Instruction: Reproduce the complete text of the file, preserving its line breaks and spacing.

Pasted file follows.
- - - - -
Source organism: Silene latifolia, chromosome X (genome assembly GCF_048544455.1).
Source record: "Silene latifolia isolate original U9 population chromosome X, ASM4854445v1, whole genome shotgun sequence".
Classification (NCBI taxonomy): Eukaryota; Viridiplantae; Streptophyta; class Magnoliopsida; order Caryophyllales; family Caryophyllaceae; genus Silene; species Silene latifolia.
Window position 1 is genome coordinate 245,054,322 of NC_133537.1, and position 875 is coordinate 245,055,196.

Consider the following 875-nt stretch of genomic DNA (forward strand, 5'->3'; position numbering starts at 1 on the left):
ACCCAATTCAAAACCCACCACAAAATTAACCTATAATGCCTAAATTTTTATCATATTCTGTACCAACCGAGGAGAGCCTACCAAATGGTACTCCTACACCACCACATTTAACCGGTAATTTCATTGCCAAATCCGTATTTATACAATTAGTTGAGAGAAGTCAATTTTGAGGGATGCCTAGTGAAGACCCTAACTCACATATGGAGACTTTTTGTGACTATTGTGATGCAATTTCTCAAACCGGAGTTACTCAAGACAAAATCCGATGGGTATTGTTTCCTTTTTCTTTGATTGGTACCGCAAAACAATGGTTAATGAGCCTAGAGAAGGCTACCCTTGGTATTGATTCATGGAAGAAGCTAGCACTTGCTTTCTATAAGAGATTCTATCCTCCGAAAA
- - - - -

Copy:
Source organism: Silene latifolia, chromosome X (genome assembly GCF_048544455.1).
Source record: "Silene latifolia isolate original U9 population chromosome X, ASM4854445v1, whole genome shotgun sequence".
Classification (NCBI taxonomy): Eukaryota; Viridiplantae; Streptophyta; class Magnoliopsida; order Caryophyllales; family Caryophyllaceae; genus Silene; species Silene latifolia.
Window position 1 is genome coordinate 245,054,322 of NC_133537.1, and position 875 is coordinate 245,055,196.

Consider the following 875-nt stretch of genomic DNA (forward strand, 5'->3'; position numbering starts at 1 on the left):
ACCCAATTCAAAACCCACCACAAAATTAACCTATAATGCCTAAATTTTTATCATATTCTGTACCAACCGAGGAGAGCCTACCAAATGGTACTCCTACACCACCACATTTAACCGGTAATTTCATTGCCAAATCCGTATTTATACAATTAGTTGAGAGAAGTCAATTTTGAGGGATGCCTAGTGAAGACCCTAACTCACATATGGAGACTTTTTGTGACTATTGTGATGCAATTTCTCAAACCGGAGTTACTCAAGACAAAATCCGATGGGTATTGTTTCCTTTTTCTTTGATTGGTACCGCAAAACAATGGTTAATGAGCCTAGAGAAGGCTACCCTTGGTATTGATTCATGGAAGAAGCTAGCACTTGCTTTCTATAAGAGATTCTATCCTCCGAAAA